This is a “psychological war” against people in favor of vaccines, according to Graphika, a company specializing in the analysis of social networks, which published Wednesday a report on the movement “V_V”, whose name comes from the Italian verb “vivere” (“to live”).

“We have observed what appears to be a sprawling populist movement that combines existing conspiratorial theories with anti-authoritarian narratives, and a torrent of health disinformation,” experts detail.

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They estimate that “V_V” brings together some 20,000 supporters, some of whom have taken part in acts of vandalism against hospitals and operations to interfere with vaccinations, by making medical appointments without honoring them, for example.

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Change on Facebook

Facebook announces news that will facilitate your sales and purchases on the social network.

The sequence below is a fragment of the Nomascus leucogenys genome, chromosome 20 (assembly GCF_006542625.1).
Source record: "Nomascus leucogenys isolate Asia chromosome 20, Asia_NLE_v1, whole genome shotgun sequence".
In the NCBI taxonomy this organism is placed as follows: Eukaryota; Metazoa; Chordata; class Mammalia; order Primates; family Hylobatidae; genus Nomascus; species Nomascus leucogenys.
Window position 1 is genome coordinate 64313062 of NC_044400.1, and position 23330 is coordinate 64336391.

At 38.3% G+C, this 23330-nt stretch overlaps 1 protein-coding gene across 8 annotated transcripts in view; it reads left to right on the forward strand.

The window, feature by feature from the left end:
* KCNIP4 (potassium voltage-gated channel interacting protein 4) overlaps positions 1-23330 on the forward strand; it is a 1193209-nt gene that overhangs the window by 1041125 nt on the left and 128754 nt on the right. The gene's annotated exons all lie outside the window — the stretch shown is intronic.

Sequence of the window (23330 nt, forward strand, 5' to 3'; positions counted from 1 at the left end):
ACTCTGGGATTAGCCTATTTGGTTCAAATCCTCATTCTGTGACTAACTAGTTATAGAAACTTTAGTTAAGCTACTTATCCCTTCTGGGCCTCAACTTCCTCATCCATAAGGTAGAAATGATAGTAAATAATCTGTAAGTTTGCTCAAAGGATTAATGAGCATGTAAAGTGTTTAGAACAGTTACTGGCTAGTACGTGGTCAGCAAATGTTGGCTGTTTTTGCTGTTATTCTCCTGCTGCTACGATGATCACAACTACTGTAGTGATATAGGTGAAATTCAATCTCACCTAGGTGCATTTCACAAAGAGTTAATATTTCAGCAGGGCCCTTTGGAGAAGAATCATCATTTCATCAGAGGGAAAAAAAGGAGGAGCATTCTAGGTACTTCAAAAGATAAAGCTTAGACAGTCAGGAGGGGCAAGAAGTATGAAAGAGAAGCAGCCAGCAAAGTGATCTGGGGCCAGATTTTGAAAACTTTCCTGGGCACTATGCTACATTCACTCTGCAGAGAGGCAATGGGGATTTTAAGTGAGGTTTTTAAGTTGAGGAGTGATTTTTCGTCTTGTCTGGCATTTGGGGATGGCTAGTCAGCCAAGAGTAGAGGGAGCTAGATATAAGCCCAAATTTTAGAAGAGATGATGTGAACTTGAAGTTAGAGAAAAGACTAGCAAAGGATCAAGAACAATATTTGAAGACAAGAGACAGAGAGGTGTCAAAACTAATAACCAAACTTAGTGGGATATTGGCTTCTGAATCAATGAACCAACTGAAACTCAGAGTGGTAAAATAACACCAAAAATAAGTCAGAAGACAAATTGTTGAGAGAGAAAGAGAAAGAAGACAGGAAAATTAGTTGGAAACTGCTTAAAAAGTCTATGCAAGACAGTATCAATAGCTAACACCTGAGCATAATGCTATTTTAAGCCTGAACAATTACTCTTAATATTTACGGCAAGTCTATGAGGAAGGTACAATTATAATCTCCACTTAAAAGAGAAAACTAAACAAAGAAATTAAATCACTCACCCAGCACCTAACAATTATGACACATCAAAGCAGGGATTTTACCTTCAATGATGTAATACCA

Mark Zuckerberg, the boss of Facebook, announced that the parent company would now be called Meta, to better represent all of its activities, from social networks to virtual reality, but the names of the different services will remain unchanged. A month later, Meta is already announcing news for the social network.

The first is the launch of online stores in Facebook groups. A “Shop” tab will appear and will allow members to buy products directly through the group in question.

Other features have been communicated with the aim of facilitating e-commerce within the social network, such as the display of recommendations and a better mention of products or even Live Shopping. At this time, no date has been announced regarding the launch of these new options.

In the light of recent features, the company wants to know the feedback from its users through the survey same like what Tesco doing to get its customers feedback via Tesco Views Survey. However, the company is still about this feedback will announce sooner than later in this regard.